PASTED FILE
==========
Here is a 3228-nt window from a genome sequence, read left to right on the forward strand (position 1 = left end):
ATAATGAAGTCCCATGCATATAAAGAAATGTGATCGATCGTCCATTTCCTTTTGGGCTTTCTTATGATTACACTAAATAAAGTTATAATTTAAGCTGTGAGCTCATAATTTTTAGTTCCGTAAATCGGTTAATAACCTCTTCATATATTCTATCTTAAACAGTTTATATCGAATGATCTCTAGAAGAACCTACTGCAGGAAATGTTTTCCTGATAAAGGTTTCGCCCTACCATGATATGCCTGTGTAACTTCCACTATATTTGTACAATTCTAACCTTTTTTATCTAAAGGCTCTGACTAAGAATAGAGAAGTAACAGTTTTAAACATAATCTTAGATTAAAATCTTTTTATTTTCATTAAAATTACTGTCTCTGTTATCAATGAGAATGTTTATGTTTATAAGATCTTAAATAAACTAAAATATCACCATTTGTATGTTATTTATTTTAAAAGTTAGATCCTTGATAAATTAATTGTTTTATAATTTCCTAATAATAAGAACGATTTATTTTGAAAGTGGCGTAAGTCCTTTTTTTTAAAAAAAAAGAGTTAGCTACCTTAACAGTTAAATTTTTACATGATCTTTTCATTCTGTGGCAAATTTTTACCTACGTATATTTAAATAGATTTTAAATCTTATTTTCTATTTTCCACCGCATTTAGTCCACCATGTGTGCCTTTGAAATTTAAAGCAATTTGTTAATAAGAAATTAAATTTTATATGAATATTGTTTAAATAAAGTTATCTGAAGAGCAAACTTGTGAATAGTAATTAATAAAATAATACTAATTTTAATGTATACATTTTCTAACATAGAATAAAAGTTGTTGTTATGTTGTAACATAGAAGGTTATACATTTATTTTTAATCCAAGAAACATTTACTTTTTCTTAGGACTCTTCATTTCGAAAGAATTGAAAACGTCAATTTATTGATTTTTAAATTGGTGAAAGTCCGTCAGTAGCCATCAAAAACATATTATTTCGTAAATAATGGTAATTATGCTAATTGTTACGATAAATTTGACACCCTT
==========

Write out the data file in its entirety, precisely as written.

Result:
Here is a 3228-nt window from a genome sequence, read left to right on the forward strand (position 1 = left end):
ATAATGAAGTCCCATGCATATAAAGAAATGTGATCGATCGTCCATTTCCTTTTGGGCTTTCTTATGATTACACTAAATAAAGTTATAATTTAAGCTGTGAGCTCATAATTTTTAGTTCCGTAAATCGGTTAATAACCTCTTCATATATTCTATCTTAAACAGTTTATATCGAATGATCTCTAGAAGAACCTACTGCAGGAAATGTTTTCCTGATAAAGGTTTCGCCCTACCATGATATGCCTGTGTAACTTCCACTATATTTGTACAATTCTAACCTTTTTTATCTAAAGGCTCTGACTAAGAATAGAGAAGTAACAGTTTTAAACATAATCTTAGATTAAAATCTTTTTATTTTCATTAAAATTACTGTCTCTGTTATCAATGAGAATGTTTATGTTTATAAGATCTTAAATAAACTAAAATATCACCATTTGTATGTTATTTATTTTAAAAGTTAGATCCTTGATAAATTAATTGTTTTATAATTTCCTAATAATAAGAACGATTTATTTTGAAAGTGGCGTAAGTCCTTTTTTTTAAAAAAAAAGAGTTAGCTACCTTAACAGTTAAATTTTTACATGATCTTTTCATTCTGTGGCAAATTTTTACCTACGTATATTTAAATAGATTTTAAATCTTATTTTCTATTTTCCACCGCATTTAGTCCACCATGTGTGCCTTTGAAATTTAAAGCAATTTGTTAATAAGAAATTAAATTTTATATGAATATTGTTTAAATAAAGTTATCTGAAGAGCAAACTTGTGAATAGTAATTAATAAAATAATACTAATTTTAATGTATACATTTTCTAACATAGAATAAAAGTTGTTGTTATGTTGTAACATAGAAGGTTATACATTTATTTTTAATCCAAGAAACATTTACTTTTTCTTAGGACTCTTCATTTCGAAAGAATTGAAAACGTCAATTTATTGATTTTTAAATTGGTGAAAGTCCGTCAGTAGCCATCAAAAACATATTATTTCGTAAATAATGGTAATTATGCTAATTGTTACGATAAATTTGACACCCTT